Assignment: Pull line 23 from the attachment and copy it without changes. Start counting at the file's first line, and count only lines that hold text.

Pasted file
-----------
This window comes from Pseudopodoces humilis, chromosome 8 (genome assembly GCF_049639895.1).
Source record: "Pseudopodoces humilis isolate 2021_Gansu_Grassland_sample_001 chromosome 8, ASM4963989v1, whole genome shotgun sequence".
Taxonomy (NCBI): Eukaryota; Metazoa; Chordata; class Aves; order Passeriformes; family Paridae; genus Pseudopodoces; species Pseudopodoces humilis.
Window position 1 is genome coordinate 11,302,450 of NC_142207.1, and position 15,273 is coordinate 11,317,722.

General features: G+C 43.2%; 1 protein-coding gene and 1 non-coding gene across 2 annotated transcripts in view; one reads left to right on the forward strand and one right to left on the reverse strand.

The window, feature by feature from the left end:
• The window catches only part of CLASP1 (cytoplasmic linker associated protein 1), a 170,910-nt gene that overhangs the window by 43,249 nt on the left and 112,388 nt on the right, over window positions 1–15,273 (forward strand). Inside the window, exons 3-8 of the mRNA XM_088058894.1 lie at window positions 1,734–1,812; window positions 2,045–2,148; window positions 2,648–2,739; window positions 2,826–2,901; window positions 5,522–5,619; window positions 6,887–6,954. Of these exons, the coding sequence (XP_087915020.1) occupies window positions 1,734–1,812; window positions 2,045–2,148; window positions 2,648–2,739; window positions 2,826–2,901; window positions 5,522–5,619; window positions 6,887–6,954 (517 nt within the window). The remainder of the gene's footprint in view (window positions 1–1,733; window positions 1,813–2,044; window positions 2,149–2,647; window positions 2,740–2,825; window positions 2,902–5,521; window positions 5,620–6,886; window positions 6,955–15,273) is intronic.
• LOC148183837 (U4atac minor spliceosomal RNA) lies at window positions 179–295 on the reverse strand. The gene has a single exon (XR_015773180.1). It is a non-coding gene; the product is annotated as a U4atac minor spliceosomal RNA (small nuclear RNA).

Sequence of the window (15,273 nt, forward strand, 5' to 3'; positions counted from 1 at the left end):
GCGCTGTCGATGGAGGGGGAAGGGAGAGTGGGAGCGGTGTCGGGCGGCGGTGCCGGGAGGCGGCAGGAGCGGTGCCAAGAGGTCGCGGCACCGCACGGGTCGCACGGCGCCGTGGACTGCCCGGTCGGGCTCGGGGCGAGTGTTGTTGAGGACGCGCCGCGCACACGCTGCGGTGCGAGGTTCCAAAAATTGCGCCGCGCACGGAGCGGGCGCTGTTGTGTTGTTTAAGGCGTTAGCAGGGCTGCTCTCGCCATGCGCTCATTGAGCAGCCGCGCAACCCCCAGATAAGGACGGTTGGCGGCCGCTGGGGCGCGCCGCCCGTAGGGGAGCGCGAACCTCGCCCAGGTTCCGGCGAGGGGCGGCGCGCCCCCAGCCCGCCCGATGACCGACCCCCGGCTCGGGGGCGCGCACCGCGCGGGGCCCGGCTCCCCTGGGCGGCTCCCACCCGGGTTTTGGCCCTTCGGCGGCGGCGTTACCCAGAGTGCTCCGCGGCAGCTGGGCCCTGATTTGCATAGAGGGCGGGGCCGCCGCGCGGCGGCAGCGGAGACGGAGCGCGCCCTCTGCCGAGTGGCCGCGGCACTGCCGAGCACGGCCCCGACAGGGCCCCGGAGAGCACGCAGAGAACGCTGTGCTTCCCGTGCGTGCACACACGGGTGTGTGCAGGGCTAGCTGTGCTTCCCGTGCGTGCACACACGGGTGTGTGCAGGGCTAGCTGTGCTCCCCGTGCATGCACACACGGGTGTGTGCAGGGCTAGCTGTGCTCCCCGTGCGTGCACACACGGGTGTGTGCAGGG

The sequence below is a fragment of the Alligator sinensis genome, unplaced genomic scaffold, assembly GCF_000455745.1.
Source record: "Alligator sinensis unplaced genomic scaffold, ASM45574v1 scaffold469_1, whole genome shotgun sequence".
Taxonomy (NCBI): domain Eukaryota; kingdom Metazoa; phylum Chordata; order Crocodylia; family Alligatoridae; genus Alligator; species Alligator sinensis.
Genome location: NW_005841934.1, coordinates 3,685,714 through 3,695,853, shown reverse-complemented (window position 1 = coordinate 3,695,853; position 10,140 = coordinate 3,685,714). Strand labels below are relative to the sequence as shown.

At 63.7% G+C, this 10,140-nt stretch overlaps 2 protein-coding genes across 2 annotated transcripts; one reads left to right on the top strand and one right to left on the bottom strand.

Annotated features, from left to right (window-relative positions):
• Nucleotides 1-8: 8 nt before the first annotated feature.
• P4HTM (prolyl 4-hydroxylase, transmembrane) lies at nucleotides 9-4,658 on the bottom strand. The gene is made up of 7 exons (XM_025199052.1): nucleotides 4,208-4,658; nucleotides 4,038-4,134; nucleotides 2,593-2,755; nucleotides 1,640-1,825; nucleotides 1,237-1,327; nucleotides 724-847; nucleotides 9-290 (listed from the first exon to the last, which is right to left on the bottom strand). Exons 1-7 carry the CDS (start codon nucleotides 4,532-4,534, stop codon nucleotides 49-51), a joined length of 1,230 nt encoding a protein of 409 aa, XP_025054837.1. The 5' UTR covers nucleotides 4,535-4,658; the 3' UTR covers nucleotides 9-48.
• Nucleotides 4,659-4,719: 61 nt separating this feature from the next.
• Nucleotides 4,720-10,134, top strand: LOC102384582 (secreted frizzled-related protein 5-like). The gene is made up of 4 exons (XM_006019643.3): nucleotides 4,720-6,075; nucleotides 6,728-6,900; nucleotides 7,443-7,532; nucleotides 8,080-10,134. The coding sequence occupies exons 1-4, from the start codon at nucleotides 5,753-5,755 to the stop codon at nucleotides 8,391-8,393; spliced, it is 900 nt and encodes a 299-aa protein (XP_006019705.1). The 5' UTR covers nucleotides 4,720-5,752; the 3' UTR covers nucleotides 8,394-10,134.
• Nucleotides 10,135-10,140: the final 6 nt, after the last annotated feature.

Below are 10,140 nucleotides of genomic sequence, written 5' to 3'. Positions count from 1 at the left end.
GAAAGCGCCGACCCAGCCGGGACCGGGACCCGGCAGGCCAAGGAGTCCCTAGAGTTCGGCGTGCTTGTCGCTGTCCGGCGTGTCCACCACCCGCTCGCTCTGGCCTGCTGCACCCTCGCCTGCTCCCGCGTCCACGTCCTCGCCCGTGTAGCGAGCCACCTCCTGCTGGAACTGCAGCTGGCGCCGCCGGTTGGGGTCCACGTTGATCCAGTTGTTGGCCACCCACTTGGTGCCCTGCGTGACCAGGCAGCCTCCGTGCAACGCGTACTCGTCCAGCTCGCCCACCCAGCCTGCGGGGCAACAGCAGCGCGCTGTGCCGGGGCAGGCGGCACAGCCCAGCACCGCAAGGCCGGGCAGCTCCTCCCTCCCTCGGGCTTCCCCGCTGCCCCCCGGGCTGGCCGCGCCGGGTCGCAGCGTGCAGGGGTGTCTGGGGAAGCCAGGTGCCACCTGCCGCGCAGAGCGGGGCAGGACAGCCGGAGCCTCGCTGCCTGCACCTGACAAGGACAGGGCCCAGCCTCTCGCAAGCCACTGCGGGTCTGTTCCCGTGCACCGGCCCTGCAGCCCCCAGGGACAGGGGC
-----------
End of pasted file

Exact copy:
GAAAGCGCCGACCCAGCCGGGACCGGGACCCGGCAGGCCAAGGAGTCCCTAGAGTTCGGCGTGCTTGTCGCTGTCCGGCGTGTCCACCACCCGCTCGCTCTGGCCTGCTGCACCCTCGCCTGCTCCCGCGTCCACGTCCTCGCCCGTGTAGCGAGCCACCTCCTGCTGGAACTGCAGCTGGCGCCGCCGGTTGGGGTCCACGTTGATCCAGTTGTTGGCCACCCACTTGGTGCCCTGCGTGACCAGGCAGCCTCCGTGCAACGCGTACTCGTCCAGCTCGCCCACCCAGCCTGCGGGGCAACAGCAGCGCGCTGTGCCGGGGCAGGCGGCACAGCCCAGCACCGCAAGGCCGGGCAGCTCCTCCCTCCCTCGGGCTTCCCCGCTGCCCCCCGGGCTGGCCGCGCCGGGTCGCAGCGTGCAGGGGTGTCTGGGGAAGCCAGGTGCCACCTGCCGCGCAGAGCGGGGCAGGACAGCCGGAGCCTCGCTGCCTGCACCTGACAAGGACAGGGCCCAGCCTCTCGCAAGCCACTGCGGGTCTGTTCCCGTGCACCGGCCCTGCAGCCCCCAGGGACAGGGGC